There is a growing number of Muslim women involved in Olympic sports, which professor Ian Henry said could lead to greater cultural understanding.
UT head football coach Mack Brown, kinesiology students and other members of the global kinesiology community listened to Henry speak about Muslim women's roles in the Beijing Summer Olympics, among other things, at the 27th annual Alderson Lecture Tuesday evening.
"Globalism, Interculturalism and Sport Policy" featured Henry, a professor of leisure policy and management at Loughborough University in England and writer and editor of European Sport Management Quarterly, a publication of the European Association of Sport Management. The Alderson Lecture is presented in honor of C.J. and Mary Alderson, who served a combined 85 years in education.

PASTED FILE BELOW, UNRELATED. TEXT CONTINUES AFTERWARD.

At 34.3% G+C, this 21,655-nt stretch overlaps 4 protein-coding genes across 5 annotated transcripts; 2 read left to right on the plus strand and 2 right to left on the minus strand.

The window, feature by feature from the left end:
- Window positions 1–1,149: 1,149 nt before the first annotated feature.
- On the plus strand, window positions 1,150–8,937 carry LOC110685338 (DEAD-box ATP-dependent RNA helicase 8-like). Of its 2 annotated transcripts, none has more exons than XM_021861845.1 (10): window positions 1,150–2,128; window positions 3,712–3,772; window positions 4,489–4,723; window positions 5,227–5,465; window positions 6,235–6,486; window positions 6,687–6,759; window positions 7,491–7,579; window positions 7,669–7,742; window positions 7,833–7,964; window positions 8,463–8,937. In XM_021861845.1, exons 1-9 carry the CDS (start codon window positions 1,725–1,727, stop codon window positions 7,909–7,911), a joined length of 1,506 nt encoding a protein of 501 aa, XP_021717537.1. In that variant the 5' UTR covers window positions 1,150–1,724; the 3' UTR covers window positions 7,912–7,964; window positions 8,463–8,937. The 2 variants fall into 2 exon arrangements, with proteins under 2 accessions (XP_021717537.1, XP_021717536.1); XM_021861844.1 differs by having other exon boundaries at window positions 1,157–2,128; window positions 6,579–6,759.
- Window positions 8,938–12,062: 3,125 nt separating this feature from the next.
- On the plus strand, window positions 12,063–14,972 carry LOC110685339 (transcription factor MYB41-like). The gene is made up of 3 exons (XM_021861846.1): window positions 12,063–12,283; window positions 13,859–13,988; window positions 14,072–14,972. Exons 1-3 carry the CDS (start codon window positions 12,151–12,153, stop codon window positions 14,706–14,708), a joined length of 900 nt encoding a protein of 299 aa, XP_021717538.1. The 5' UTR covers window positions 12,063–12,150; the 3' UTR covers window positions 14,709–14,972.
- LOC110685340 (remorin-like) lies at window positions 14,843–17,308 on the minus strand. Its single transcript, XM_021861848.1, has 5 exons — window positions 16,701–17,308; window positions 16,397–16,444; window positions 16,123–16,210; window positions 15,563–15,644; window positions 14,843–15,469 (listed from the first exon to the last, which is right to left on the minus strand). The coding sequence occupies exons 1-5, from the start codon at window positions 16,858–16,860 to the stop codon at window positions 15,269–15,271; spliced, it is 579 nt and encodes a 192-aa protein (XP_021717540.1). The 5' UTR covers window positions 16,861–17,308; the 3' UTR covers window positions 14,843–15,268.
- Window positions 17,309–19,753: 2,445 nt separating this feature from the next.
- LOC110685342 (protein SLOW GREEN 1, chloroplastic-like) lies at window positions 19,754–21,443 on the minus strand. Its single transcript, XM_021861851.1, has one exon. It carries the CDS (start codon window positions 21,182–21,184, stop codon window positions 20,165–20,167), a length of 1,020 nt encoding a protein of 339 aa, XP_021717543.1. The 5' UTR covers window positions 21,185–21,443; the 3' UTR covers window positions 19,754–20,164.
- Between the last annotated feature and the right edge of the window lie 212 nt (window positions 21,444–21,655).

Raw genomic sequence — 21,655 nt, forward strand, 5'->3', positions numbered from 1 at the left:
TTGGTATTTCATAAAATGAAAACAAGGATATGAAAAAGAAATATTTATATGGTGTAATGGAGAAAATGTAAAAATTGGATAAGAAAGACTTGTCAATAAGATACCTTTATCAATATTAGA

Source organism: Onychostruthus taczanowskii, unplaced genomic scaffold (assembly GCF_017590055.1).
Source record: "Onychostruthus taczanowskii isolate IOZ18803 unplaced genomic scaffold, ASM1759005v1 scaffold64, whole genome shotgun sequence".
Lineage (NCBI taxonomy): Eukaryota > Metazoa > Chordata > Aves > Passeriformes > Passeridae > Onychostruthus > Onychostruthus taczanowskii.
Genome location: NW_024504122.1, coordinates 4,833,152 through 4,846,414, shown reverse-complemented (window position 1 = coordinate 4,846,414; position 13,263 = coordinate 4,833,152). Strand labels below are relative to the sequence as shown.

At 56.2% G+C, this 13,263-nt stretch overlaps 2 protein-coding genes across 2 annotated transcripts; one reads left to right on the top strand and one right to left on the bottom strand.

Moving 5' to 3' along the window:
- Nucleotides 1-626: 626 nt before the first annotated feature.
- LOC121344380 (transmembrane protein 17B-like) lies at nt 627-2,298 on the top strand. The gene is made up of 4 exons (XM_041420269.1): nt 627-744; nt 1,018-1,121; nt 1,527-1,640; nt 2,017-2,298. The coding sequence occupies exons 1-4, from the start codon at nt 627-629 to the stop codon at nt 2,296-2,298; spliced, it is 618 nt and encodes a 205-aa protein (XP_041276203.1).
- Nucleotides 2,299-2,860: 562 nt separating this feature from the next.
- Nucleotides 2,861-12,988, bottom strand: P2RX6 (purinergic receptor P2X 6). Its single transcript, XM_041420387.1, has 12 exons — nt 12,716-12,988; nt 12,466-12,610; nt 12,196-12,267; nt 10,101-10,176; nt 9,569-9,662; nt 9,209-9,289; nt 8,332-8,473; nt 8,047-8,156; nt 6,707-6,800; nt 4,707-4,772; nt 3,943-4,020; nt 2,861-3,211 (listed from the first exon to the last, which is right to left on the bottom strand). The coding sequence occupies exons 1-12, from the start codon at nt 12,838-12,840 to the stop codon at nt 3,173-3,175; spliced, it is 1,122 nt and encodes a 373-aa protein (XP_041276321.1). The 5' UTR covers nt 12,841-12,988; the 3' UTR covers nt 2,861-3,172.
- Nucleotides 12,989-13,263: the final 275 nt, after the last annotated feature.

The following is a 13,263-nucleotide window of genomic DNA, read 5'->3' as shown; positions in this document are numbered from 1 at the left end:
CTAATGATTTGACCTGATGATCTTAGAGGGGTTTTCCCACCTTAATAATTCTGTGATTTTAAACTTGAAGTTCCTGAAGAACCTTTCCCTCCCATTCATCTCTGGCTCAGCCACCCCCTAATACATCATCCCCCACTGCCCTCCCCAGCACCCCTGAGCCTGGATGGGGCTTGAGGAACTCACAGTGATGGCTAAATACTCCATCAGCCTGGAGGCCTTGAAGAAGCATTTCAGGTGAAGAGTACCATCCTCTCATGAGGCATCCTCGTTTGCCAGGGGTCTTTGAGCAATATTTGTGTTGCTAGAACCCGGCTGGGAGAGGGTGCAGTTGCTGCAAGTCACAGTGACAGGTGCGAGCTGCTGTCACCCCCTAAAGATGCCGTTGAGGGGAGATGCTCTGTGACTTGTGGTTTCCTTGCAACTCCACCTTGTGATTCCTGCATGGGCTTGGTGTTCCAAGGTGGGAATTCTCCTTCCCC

Henry has researched issues that exist within the kinesiology community throughout his career, which he presented in part during the lecture. He is known in Britain as the author of "The Politics of Leisure Policy," which is known as the "orange Bible" because of its importance in kinesiological education. He is researching the global and cultural impact on the kinesiology community.
"The students we serve and the colleagues we work with come from an increasingly diverse base," Henry said.
Henry added that an understanding and compromise must be reached between members of the global kinesiology community, which could then spread to other areas of society. He predominantly mentioned Muslim women and their roles in organizing the Olympic games this year in Beijing. Their involvement could assist in the eradication of stereotypes that are often associated with these women, he said.
"We do have the ingenuity to make adjustments," he said.
Henry displayed a picture of Bahrain's Ruqaya Al Ghasara winning a 100-meter race during the Pan-Arab Games wearing a hijab as an example of the growing diversity in the world of Olympic sports. (MORE)